A journalist and poet based in Zagreb, Robert Perišic was in his early twenties when the socialist federal republic of Yugoslavia disintegrated in 1992. Croatia’s transition to capitalism inspired his 2007 novel Our Man in Iraq. Now No-Signal Area explores the
search for meaning in a supposedly post-ideological world.
Set in a fictitious town in a war-ravaged nation somewhere ‘between the East and the West’, it tells of two entrepreneurial cousins, Nikola and Oleg, who reopen a communist-era factory in order to produce an obsolete turbine from the 1980s, with the intention of selling it on the black market to an Arab dictator. They gain the trust of the workers by posing as philanthropists interested in reviving local industry; but it’s a one-off project, an in-and-out job — ‘textbook globalisation. Capital waltzes in, takes what it needs, and leaves’.
Religion and nationalism are back in fashion, ‘and even those who’d left the Communist party only the day before made up for what they’d missed, going so far as to baptise their adult children’. Competitive dinner parties are where it’s at: ‘A new bourgeoisie had risen out of the counterculture and asserted itself in the kitchen.’ The most sympathetic character — and the soul of the novel — is Sobotka, a former union stalwart. His estranged wife and daughter have emigrated to northern Europe, leaving him to wallowin limbo:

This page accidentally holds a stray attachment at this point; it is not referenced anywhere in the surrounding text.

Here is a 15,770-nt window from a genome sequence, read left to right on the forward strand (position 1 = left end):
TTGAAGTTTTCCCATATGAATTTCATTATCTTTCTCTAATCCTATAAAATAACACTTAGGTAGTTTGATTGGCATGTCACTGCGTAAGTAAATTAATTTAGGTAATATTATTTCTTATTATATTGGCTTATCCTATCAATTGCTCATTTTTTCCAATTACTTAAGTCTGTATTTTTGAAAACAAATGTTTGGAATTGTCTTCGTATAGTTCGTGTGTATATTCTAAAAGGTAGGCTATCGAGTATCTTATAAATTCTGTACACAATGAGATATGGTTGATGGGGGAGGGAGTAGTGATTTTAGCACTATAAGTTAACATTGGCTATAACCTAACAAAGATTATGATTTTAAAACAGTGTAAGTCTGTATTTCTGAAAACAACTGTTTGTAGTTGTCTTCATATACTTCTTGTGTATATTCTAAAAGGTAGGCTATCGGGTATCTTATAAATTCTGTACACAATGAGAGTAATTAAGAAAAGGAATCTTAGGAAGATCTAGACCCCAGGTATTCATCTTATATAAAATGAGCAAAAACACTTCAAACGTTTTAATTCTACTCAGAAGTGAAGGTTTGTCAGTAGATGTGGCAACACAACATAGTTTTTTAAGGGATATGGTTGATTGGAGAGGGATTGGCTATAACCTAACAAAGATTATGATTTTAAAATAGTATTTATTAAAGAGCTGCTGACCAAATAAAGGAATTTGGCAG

On the one hand I believed in the old system and waited… and on the other I believed that once capitalism came, it would look like it does in the West, with certain standards, progress … Between these two beliefs there was nothing to do but wait.
No-Signal Area is big on ideas but weak on execution. Perišic’s existential ruminations have a hammy, jejune quality: we learn that ‘the fear of death is life itself’ and ‘nothing is easier than going crazy’; Oleg ‘was twisted, just like this world’.
Ellen Elias-Bursa’s translation is serviceable but riddled with infelicities (Sobotka ‘was gazing into himself… like a poignant child’). There are some clever touches, however. When the cousins’ business plan is thwarted by the death of the dictator in an uprising, they find an alternative buyer in the shape of a rich London art dealer, who exhibits the turbine in an unnamed gallery on the banks of the Thames. Tate Modern’s largest exhibition space, of course, is the Turbine Hall.
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